One in six people suffer mobile phone bill shockKnow your rights with new the EU data roaming caps
30 June 2014
One in six people who have used their mobile phone on holiday abroad in the last year have been shocked by a high mobile phone bill, a Which? survey has found.
Of these, one in four were charged more than £40 above their usual monthly usage.
From midnight tonight, the EU’s Roaming Regulation will lower the price caps for data downloads when you are travelling within the European Union.
But there's a lack of knowledge about these caps and what they mean.
Nearly half of those surveyed thought the price caps applied to all countries within Europe - unfortunately they don't. The caps only apply to those nations within the EU.
Roaming price caps welcome
Which? executive director Richard Lloyd said: ‘Capping EU mobile roaming charges is welcome news for millions of travellers, especially those who have faced expensive charges for data roaming when their mobile hasn’t even left their suitcase.
'Consumers travelling within the EU should now be much clearer on the charges they have to pay.’
If you receive an excessive bill after travelling abroad, see our guide on the Which? Consumer Rights website.
EU data caps
The maximum charge for outgoing calls, excluding VAT, will now be 19 cents per minute, six cents for outgoing text messages, and 20 cents for a MB download of data.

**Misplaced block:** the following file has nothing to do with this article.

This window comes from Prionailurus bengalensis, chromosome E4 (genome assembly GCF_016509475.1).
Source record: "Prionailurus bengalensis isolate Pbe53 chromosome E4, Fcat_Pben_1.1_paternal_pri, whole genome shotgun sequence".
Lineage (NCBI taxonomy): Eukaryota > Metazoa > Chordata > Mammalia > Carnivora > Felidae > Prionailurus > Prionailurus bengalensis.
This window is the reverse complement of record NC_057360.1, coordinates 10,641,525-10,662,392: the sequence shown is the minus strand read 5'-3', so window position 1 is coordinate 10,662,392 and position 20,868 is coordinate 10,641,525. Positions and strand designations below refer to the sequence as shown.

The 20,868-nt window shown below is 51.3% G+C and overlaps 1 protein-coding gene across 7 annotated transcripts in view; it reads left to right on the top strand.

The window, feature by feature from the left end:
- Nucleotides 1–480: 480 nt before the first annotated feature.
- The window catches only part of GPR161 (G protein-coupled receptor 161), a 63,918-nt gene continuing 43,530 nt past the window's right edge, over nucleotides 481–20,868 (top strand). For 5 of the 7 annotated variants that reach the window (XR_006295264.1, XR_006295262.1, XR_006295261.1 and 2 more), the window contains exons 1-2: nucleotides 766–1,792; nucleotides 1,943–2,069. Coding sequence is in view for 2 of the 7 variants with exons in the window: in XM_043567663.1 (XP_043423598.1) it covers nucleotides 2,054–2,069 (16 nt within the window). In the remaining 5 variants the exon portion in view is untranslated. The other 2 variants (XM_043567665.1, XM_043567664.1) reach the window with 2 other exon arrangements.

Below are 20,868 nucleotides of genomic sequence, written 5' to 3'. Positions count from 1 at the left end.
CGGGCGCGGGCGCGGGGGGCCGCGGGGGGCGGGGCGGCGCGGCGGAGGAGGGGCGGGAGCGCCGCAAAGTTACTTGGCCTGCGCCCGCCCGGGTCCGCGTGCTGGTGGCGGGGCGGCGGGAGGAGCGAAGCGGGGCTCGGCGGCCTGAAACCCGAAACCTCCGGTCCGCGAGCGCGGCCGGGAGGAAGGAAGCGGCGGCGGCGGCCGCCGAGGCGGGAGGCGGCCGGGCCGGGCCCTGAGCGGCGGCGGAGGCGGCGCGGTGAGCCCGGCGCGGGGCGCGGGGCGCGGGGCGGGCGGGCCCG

These caps will only apply to the nations within the EU. Ten cents is equivalent to eight pence Sterling.
In our survey of 2114 UK adults in June 2014, nearly half of people didn’t know that the price caps don’t apply to the whole of Europe.
Avoid mobile phone bill shock
Four in ten people said they didn’t know they had a right to challenge their mobile phone provider if they received an excessive bill after using their phone abroad.
And a further 48% of people didn’t know that if they have capped their mobile phone usage with their provider, they can refuse to pay the bill for their phone usage above the cap level.
If you’re stung by a bill, get in touch with your service provider.
If talking to your mobile phone provider fails, CICAS or Ombudsman Services: Communications may be able to help. See our guide on taking your complaint to the mobile phone ombudsman.
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